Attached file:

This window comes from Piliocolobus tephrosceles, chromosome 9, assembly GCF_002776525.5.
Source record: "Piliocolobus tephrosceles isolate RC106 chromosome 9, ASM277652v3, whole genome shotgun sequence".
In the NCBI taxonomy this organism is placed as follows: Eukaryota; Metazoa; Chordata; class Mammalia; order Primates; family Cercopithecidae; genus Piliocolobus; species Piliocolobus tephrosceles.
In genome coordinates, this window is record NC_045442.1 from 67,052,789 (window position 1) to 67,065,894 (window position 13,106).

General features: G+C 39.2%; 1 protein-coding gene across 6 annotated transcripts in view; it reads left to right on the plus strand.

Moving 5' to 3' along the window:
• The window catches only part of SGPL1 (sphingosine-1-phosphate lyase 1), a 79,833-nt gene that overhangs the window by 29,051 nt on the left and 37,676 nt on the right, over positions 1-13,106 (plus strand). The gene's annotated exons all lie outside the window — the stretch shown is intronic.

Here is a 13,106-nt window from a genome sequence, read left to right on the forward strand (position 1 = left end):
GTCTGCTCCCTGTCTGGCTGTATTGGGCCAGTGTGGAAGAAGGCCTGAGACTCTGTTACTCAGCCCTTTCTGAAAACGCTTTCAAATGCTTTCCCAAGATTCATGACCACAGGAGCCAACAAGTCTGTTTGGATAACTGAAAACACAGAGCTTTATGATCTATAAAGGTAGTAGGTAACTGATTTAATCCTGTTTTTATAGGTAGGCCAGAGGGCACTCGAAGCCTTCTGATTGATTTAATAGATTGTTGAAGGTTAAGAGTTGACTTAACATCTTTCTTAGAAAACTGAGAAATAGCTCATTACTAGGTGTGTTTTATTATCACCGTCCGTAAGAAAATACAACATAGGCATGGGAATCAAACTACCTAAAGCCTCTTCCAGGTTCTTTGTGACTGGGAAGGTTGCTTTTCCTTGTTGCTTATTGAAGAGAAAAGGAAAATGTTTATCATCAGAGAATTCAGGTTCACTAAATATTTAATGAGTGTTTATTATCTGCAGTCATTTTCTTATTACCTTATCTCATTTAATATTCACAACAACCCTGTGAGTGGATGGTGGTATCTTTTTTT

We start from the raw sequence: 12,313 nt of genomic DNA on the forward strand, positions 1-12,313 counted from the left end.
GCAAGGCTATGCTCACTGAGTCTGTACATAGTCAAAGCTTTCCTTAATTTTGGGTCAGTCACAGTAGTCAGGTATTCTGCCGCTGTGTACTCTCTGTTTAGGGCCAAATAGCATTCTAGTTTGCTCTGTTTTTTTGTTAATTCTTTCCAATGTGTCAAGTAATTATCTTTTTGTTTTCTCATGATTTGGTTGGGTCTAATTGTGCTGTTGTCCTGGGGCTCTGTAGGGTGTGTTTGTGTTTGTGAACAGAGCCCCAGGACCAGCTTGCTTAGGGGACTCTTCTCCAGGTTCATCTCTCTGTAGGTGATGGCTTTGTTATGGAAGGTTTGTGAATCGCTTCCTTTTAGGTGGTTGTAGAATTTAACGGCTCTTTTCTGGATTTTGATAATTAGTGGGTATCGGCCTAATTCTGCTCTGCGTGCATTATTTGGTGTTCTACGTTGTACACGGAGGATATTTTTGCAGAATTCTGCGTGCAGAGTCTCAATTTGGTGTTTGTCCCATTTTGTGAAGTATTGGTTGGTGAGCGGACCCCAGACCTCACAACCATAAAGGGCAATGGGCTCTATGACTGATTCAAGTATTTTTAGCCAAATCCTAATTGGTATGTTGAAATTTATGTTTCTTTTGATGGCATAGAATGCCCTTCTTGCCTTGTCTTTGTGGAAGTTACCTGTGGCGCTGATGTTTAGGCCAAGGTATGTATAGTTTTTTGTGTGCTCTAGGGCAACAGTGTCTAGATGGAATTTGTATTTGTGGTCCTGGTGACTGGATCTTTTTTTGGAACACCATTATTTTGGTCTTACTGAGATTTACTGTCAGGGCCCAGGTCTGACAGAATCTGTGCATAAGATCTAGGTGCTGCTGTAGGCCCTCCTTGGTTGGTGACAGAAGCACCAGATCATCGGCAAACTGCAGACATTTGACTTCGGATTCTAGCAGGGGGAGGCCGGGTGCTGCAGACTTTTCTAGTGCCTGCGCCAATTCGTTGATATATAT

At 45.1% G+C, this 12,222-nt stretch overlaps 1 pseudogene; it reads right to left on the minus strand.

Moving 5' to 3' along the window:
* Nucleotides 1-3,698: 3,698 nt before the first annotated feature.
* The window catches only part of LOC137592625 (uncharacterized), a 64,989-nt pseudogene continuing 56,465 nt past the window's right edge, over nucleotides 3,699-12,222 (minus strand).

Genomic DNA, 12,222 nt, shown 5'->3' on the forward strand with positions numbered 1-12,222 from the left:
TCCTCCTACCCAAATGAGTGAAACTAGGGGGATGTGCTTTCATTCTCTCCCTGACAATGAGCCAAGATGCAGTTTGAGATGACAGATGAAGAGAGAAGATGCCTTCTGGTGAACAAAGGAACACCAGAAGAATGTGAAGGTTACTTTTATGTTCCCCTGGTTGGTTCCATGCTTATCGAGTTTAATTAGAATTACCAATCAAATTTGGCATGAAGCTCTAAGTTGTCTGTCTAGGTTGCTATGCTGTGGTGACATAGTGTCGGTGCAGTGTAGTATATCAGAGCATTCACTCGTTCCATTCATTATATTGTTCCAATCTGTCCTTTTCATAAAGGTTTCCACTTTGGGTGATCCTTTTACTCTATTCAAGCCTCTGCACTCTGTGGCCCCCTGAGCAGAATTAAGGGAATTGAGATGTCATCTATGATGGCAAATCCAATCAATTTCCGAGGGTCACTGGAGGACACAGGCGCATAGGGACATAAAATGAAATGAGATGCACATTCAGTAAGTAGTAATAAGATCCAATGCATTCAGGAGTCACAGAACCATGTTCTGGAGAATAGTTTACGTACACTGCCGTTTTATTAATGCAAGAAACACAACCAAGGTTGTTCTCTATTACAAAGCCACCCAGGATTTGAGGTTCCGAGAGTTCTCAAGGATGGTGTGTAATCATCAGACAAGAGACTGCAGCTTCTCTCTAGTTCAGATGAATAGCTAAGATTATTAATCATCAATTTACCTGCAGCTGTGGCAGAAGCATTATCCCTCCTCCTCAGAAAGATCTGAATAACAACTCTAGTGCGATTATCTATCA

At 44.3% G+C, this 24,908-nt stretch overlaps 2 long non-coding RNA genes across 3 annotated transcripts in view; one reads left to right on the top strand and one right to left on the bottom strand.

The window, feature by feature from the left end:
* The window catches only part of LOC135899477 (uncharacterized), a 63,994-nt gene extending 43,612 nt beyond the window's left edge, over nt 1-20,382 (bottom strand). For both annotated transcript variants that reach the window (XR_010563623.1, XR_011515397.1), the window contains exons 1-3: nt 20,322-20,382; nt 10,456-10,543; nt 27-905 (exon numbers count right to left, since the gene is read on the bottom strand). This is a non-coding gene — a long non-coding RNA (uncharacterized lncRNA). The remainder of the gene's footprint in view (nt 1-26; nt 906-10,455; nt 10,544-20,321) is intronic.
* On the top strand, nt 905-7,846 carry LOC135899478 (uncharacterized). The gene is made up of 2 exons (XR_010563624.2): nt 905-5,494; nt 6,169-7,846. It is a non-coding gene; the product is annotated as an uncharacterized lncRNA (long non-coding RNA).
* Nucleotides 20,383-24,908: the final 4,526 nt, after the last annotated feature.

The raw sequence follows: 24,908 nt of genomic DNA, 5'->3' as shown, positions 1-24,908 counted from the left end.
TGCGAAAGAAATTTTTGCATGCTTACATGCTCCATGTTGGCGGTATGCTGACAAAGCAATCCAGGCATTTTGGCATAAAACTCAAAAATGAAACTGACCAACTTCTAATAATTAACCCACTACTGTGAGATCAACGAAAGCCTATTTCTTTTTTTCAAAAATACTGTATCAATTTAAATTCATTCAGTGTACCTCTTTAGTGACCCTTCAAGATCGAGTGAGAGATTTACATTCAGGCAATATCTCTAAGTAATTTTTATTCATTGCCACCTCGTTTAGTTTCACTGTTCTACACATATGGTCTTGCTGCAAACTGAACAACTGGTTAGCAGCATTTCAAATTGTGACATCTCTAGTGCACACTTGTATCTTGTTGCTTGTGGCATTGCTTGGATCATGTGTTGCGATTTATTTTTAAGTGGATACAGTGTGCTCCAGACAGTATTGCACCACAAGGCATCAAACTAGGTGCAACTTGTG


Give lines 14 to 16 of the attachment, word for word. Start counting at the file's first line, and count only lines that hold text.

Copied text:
* Nucleotides 1-3,698: 3,698 nt before the first annotated feature.
* The window catches only part of LOC137592625 (uncharacterized), a 64,989-nt pseudogene continuing 56,465 nt past the window's right edge, over nucleotides 3,699-12,222 (minus strand).

Genomic DNA, 12,222 nt, shown 5'->3' on the forward strand with positions numbered 1-12,222 from the left: